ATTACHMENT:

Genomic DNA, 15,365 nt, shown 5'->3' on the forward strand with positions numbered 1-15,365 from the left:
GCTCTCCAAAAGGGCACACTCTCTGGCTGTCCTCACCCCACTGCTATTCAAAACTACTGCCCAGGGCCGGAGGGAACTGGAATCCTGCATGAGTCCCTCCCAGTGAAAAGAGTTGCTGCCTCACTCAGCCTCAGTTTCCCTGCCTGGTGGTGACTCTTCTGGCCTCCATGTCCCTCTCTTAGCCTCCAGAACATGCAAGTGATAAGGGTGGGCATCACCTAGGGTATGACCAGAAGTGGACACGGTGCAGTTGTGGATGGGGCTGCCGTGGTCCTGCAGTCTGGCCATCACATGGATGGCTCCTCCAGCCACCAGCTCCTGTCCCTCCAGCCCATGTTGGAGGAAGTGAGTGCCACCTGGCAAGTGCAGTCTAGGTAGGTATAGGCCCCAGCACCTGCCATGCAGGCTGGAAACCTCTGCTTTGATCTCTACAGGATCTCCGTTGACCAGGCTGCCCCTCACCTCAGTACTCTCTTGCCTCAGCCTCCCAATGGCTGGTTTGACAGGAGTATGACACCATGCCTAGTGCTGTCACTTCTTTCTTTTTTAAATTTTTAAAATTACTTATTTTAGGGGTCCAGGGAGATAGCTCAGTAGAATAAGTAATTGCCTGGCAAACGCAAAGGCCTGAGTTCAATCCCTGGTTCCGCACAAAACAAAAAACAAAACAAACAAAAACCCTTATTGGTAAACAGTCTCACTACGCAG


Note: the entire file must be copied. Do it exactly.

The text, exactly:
Genomic DNA, 15,365 nt, shown 5'->3' on the forward strand with positions numbered 1-15,365 from the left:
GCTCTCCAAAAGGGCACACTCTCTGGCTGTCCTCACCCCACTGCTATTCAAAACTACTGCCCAGGGCCGGAGGGAACTGGAATCCTGCATGAGTCCCTCCCAGTGAAAAGAGTTGCTGCCTCACTCAGCCTCAGTTTCCCTGCCTGGTGGTGACTCTTCTGGCCTCCATGTCCCTCTCTTAGCCTCCAGAACATGCAAGTGATAAGGGTGGGCATCACCTAGGGTATGACCAGAAGTGGACACGGTGCAGTTGTGGATGGGGCTGCCGTGGTCCTGCAGTCTGGCCATCACATGGATGGCTCCTCCAGCCACCAGCTCCTGTCCCTCCAGCCCATGTTGGAGGAAGTGAGTGCCACCTGGCAAGTGCAGTCTAGGTAGGTATAGGCCCCAGCACCTGCCATGCAGGCTGGAAACCTCTGCTTTGATCTCTACAGGATCTCCGTTGACCAGGCTGCCCCTCACCTCAGTACTCTCTTGCCTCAGCCTCCCAATGGCTGGTTTGACAGGAGTATGACACCATGCCTAGTGCTGTCACTTCTTTCTTTTTTAAATTTTTAAAATTACTTATTTTAGGGGTCCAGGGAGATAGCTCAGTAGAATAAGTAATTGCCTGGCAAACGCAAAGGCCTGAGTTCAATCCCTGGTTCCGCACAAAACAAAAAACAAAACAAACAAAAACCCTTATTGGTAAACAGTCTCACTACGCAG